On Thursday 05 May 2005 16:41, you wrote:
> Hi all
> If we are given a prime p and r < p, can we easily find the (unique)
> s < p such that
> r*s = 1 mod p?
Yes, of course, that's the operation of modular inversion. You can use
Euclid's extended algorithm to find it, or maybe compute r^(p-2) mod p since
r*r^(p-2) == r^(p-1) == 1 mod p.
> Let's assume we can. Then of course the t < p that satisfies
> r*t = n mod p
> for any n < p is exactly
> t = (s*n) mod p
Sure, that's trivial.
> But can we find the original s (easily) in the first place?
You just assumed up there that it was possible. Or do you mean `more easily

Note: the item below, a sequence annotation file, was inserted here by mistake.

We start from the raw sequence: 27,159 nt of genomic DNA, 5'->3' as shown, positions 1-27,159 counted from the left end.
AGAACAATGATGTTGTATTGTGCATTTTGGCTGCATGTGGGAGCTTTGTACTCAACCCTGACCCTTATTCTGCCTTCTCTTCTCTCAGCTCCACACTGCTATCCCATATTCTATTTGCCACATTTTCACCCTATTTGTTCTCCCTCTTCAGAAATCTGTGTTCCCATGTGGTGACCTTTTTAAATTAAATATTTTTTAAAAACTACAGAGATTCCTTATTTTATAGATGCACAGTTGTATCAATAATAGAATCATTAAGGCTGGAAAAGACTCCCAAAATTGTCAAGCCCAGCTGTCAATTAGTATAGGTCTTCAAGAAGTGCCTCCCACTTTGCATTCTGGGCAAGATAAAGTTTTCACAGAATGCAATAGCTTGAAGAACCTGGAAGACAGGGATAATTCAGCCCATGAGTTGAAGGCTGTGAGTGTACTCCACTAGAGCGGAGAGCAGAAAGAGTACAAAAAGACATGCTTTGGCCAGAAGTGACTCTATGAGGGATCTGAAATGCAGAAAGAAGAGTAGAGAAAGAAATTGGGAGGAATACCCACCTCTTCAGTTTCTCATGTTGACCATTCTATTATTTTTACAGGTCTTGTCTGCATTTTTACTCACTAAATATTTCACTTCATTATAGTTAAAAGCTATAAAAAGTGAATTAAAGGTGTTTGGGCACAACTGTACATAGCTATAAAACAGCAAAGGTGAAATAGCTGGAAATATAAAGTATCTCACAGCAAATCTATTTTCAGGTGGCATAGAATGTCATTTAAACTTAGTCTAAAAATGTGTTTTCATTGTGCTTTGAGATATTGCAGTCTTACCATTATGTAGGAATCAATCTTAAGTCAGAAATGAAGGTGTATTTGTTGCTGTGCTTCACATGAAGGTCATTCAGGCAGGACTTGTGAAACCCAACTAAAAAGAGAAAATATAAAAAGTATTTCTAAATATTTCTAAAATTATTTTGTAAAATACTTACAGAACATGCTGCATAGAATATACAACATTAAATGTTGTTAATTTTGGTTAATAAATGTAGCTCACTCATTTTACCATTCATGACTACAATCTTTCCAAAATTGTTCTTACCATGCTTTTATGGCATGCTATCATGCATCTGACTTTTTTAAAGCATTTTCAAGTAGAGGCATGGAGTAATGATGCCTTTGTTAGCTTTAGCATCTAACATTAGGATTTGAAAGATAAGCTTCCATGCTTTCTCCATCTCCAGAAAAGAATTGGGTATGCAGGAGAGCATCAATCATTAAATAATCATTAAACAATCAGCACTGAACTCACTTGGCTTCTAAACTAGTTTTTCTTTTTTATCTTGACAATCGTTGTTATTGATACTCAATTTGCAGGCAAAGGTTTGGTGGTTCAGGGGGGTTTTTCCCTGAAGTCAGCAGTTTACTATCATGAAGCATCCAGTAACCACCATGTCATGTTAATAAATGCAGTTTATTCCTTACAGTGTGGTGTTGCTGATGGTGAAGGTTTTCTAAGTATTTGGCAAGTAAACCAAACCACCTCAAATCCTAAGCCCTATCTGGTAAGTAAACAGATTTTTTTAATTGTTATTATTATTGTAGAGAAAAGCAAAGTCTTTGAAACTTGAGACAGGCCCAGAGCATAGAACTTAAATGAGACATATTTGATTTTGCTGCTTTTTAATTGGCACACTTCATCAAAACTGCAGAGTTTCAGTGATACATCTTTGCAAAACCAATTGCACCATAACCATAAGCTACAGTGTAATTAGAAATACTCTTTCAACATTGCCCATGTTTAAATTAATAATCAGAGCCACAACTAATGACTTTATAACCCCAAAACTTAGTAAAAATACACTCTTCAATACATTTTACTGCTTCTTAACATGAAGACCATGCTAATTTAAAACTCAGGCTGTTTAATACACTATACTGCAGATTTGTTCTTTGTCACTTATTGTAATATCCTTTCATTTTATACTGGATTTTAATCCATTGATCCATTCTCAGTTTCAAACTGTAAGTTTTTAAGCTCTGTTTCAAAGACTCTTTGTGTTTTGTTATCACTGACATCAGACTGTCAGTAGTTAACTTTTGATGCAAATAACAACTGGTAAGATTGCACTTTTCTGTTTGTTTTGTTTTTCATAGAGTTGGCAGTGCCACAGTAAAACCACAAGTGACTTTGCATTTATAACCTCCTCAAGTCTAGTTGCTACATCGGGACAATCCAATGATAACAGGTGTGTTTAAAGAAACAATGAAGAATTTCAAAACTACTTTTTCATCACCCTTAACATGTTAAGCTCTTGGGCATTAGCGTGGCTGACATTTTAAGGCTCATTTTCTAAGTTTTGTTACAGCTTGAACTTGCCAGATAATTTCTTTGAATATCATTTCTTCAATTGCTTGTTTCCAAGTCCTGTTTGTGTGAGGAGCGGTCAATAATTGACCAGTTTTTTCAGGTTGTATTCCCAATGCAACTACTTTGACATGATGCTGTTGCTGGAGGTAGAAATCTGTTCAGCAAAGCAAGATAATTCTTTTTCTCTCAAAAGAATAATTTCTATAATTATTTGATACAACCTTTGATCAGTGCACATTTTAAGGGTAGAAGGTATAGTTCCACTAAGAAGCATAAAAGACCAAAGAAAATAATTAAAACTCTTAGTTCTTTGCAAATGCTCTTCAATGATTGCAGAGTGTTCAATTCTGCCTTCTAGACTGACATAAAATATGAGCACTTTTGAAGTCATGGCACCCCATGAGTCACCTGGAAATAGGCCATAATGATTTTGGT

than computing rs == 1 mod p'? If so, not that I know of, unless rt < p and s
= rt/n by exact division, but that rarely happens.
You should be more exact in your queries, and avoid stating trivialities,
otherwise you're just going to confuse others that try to help.
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